Senate Dems Try To Help Republicans Find Even More Cuts In Budget

Is there anything else you'd like? Imagine that. The Democratic tactic of giving their lunch, their snacks and their spending money to the school bullies just isn't working. What oh what are they to do? How about -- oh, I don't know -- growing

Harry Reid.jpg

Imagine that. The Democratic tactic of giving their lunch, their snacks and their spending money to the school bullies just isn't working. What oh what are they to do?

How about -- oh, I don't know -- growing a spine?

WASHINGTON - Democratic leadership and Appropriations Committee staffers are meeting Thursday afternoon to find ways to cut social spending from the remainder of the fiscal year 2011 budget, a Senate Democratic aide told HuffPost. The object of the gathering is to identify cuts that will satisfy House Republicans' demands for drastic spending reductions despite the flagging economy.

Multiple leadership aides, however, said that the cuts will be made to a long-term budget resolution, rather than a short-term spending bill, as Republicans insist. That the two parties are now arguing merely over how quickly to make cuts indicates that their positions may be drawing close enough to avoid a government shutdown - without the GOP giving much up yet.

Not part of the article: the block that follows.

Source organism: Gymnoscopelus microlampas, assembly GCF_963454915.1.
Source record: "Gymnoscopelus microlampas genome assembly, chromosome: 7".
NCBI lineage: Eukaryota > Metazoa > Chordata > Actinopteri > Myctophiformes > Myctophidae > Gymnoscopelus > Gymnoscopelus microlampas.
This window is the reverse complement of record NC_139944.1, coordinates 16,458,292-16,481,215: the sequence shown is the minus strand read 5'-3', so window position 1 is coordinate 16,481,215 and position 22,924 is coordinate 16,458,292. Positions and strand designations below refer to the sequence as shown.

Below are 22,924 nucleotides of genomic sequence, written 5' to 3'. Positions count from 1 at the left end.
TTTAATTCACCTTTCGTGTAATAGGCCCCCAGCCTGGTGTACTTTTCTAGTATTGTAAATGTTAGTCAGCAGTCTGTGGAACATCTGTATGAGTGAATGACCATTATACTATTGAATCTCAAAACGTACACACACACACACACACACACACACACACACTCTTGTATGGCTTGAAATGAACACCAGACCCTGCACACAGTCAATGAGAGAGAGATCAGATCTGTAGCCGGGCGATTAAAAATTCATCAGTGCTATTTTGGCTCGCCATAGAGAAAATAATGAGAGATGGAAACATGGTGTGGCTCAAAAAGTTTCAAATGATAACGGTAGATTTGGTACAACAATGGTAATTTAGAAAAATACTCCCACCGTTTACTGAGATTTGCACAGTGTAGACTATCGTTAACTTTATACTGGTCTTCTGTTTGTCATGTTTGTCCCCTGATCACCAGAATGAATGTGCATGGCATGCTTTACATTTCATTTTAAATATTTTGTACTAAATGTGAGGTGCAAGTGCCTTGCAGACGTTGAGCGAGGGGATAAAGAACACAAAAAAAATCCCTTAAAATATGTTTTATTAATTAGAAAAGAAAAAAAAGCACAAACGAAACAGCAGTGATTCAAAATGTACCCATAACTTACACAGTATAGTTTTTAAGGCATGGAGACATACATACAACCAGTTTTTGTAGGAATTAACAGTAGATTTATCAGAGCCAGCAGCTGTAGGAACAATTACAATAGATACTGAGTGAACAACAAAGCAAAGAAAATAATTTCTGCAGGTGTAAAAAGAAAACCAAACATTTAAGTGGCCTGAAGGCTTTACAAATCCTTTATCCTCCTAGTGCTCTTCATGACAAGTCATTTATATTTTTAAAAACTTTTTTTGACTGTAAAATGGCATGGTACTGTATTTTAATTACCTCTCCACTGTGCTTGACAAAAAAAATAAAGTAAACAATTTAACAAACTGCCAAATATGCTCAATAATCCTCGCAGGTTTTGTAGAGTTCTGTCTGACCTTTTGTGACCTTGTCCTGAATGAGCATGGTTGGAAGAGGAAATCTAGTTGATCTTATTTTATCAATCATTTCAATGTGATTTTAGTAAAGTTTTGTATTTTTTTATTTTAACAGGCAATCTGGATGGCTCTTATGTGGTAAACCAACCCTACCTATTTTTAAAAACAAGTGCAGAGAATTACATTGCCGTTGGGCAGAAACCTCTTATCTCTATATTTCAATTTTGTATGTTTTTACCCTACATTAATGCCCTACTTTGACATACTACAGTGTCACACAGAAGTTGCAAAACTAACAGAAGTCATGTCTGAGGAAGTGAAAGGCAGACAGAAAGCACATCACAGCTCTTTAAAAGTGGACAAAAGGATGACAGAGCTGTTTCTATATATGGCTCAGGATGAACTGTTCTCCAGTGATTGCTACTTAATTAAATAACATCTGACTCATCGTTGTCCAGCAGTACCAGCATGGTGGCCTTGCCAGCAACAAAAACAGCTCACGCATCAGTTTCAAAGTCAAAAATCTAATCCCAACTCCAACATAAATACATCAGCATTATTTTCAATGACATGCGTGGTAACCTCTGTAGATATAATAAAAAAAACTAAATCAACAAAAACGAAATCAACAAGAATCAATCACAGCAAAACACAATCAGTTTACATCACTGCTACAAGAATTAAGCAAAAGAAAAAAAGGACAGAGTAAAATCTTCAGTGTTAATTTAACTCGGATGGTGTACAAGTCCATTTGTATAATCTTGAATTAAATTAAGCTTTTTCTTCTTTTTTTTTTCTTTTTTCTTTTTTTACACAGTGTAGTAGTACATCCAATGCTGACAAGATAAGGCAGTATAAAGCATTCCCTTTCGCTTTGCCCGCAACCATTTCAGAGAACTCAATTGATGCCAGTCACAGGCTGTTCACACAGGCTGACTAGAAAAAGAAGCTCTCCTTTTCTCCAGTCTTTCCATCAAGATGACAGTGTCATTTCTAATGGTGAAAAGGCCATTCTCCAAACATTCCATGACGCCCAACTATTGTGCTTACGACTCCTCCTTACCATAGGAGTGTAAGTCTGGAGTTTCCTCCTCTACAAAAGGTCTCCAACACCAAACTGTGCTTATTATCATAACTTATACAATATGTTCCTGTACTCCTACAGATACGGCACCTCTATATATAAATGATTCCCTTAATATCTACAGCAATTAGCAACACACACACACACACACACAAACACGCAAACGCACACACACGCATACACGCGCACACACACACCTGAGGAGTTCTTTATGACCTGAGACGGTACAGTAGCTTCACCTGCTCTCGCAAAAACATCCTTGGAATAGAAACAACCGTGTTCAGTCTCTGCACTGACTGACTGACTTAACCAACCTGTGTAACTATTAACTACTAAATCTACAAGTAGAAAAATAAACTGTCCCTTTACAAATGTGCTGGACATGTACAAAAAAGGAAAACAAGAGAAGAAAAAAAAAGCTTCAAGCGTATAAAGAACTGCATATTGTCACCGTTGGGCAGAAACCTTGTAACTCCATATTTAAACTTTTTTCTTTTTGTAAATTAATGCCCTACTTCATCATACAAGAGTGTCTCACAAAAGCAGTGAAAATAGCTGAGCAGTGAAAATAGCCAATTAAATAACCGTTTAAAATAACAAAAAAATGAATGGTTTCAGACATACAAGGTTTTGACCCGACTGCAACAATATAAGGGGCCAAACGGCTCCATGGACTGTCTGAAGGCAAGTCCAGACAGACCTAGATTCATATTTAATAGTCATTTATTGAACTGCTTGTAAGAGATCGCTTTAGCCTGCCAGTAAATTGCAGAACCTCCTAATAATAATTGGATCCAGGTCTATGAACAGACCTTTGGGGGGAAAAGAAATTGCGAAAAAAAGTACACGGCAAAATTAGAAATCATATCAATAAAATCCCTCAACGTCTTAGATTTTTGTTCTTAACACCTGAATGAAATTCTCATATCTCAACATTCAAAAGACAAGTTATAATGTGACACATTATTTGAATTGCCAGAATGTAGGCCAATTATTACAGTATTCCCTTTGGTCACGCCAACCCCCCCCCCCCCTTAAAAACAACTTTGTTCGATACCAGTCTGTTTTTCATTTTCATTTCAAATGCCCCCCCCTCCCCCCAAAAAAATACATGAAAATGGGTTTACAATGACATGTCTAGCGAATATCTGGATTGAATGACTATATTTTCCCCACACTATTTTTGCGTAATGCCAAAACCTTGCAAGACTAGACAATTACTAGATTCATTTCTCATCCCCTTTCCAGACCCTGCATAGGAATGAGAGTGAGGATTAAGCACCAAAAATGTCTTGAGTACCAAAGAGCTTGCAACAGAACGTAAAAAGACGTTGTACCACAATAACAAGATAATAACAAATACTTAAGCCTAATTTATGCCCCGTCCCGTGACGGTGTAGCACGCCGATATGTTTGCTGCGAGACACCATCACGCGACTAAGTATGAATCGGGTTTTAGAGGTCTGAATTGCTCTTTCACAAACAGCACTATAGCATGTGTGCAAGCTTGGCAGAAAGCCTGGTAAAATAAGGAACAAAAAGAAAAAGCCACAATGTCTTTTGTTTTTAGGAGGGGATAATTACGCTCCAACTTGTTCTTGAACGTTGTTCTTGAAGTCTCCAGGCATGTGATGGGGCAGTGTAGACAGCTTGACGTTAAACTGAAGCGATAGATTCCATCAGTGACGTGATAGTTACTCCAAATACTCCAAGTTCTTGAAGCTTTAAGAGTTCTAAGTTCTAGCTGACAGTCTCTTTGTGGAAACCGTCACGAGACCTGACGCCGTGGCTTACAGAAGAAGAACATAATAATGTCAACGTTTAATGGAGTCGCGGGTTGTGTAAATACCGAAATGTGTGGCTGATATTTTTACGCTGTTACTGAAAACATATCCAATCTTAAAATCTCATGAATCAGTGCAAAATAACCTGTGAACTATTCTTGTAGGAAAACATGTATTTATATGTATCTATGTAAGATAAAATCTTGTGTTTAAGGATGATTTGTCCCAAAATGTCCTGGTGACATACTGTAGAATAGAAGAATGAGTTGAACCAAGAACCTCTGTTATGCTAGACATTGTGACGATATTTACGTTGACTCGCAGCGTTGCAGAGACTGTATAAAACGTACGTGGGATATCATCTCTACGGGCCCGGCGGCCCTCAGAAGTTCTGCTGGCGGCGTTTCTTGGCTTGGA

Big surprise there, right?

"It sounds like Senate Democrats are making progress towards our goal of cutting government spending to help the private sector create jobs," said Michael Steel, a spokesman for House Speaker John Boehner (R-Ohio). "Hopefully, that means they will support the short-term CR with spending cuts that we will pass next week, rather than shutting down the government."

Boehner is traveling on a fundraising tour.

House Republicans have proposed a measure that would keep the government funded for two more weeks past the March 4th deadline -- when money runs out--asking for $4 billion in cuts. Democrats have not budged in insisting any stopgap be drawn along the lines of current funding levels.

The compromise offered to the GOP on Thursday would not change that. "This is not about a short-term CR," said a leadership aide. "We are planning to make a serious offer to the House Republicans on a long-term CR that contains deeper cuts than were originally proposed. And if the Republicans will meet us in the middle of this offer we might be able to avert the need for a short-term CR."

Senate Democrats are hoping that by offering the first concession, House GOPers will either respond in kind or take the blame for a shutdown. Yet each Democratic negotiating tactic has led to additional cuts. As the talks drag on, Republicans get closer and closer to their full goal. Meanwhile, the wrangling over a stopgap measure to temporarily avert a shutdown has the capacity to confuse the debate.

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